Company no longer in business - copyright question

Tracing copyright owners and asking permission.
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Barry
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Company no longer in business - copyright question

Post by Barry » Tue Dec 01, 2009 8:38 pm

Advice please on following situation : Company builds and designs a product including a user manual . Company goes out of business (liquidation ) in 1993. I am assuming that any copyrights / patents went to the liquidator as "assets" of the business but what happens to them after that - do they belong to the liquidator until the 70 year rule passes and therefore would I need to try and find out from the liquidator who bought the rights ( if anyone ) and if not, can a liquidator still charge a fee to sell the rights or permission to re - produce manual after a dormant period of approx 16 years ?

Any help greatly appreciated.

Thanks

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CopyrightAid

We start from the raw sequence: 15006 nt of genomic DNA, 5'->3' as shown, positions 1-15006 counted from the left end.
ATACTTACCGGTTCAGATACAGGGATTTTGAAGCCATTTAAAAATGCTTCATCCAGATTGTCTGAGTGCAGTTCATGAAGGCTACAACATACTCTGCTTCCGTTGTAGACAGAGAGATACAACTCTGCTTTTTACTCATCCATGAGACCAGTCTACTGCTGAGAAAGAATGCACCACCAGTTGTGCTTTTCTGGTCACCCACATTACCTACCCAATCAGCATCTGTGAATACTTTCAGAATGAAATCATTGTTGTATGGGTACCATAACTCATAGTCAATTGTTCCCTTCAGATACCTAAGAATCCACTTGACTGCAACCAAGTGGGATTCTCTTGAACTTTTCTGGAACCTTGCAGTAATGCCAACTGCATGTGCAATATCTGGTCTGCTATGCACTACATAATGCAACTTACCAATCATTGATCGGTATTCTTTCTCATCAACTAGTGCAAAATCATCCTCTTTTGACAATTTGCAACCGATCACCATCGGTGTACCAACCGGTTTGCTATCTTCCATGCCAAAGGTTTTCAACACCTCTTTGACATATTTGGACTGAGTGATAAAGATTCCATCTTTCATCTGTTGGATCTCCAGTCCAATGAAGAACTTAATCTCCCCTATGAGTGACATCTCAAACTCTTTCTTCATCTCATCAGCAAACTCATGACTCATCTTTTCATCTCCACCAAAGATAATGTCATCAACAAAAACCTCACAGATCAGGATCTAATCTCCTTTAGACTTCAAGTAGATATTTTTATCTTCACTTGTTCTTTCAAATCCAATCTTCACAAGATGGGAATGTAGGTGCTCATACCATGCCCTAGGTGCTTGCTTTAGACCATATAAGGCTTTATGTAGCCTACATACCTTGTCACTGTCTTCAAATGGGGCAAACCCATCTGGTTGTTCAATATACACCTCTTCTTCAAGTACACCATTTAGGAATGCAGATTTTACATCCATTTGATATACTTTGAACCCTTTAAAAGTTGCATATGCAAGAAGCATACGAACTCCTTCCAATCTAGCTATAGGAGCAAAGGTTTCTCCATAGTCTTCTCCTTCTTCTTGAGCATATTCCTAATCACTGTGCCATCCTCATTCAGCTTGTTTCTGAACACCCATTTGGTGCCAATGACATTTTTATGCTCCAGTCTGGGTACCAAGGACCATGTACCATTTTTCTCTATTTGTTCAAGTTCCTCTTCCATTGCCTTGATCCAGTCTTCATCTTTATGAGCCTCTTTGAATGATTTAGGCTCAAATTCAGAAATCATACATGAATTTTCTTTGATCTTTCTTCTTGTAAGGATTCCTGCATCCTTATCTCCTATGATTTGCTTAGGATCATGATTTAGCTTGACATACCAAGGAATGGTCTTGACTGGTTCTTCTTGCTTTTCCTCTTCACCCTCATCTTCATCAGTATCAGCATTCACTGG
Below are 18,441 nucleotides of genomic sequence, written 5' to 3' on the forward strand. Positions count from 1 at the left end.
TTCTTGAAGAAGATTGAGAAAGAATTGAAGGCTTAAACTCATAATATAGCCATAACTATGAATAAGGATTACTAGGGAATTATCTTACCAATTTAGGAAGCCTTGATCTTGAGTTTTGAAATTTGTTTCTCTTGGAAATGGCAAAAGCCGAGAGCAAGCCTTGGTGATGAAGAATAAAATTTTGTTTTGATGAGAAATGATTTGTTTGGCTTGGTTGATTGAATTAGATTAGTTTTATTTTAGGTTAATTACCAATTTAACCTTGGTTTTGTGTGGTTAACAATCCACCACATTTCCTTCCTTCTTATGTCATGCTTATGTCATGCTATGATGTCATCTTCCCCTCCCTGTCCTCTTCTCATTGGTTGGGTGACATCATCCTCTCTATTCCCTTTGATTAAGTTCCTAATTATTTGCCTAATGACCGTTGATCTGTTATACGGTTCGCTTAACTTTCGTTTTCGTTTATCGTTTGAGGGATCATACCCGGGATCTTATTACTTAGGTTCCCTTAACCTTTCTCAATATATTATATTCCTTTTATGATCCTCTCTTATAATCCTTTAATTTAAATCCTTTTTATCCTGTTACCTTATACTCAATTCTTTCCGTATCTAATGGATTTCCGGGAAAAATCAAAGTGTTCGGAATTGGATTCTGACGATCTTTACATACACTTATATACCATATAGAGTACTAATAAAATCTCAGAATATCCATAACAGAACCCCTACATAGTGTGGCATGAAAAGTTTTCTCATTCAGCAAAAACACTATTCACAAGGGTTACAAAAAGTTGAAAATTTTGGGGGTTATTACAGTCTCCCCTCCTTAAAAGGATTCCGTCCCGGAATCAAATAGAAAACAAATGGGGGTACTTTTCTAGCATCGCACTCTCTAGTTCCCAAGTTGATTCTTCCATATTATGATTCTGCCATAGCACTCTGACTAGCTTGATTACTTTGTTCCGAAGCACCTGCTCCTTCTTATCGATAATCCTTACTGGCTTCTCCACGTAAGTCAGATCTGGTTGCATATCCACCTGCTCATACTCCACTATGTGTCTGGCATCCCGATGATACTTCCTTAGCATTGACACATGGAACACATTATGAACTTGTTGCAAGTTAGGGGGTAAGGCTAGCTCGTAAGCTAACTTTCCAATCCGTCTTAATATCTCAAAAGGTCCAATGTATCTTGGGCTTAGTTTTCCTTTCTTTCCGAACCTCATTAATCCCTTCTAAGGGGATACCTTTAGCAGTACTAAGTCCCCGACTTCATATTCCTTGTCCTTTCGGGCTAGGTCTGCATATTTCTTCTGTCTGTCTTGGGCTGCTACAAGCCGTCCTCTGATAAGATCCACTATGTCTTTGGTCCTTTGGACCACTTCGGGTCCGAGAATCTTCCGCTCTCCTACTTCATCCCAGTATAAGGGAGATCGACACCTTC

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Post by CopyrightAid » Wed Dec 02, 2009 8:37 am

You are correct. Copyright that has been passed to the liquidator can be sold by the liquidator - just like any other asset.
If the liquidator has not sold it then presumable they still hold the assets (or the Crown does) and the correct action is indeed to attempt to buy back the right to the work.

Barry
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Post by Barry » Sun Dec 06, 2009 11:14 pm

OK - part 2. As far as I can see, the liqidators themselves no long exist. I still have further searches to do but it certainly looks like that is the situation. So what is the position now ?. I now have a copy of the liquidators report when they wound the company up and they have clearly stated that the company had no assets. I'm guessing that in a lot of cases, liquidators do not consider IP / copyright as an asset ( their mistake in my opinion ) . Where do the CROWN come into this ( I assume any outstanding VAT / TAX which the company owed when it was placed into liquidation ) and if so does that mean the CROWN automatically then owns copyright due to any outstanding debts once the liquidator has completed their work?.

Thanks

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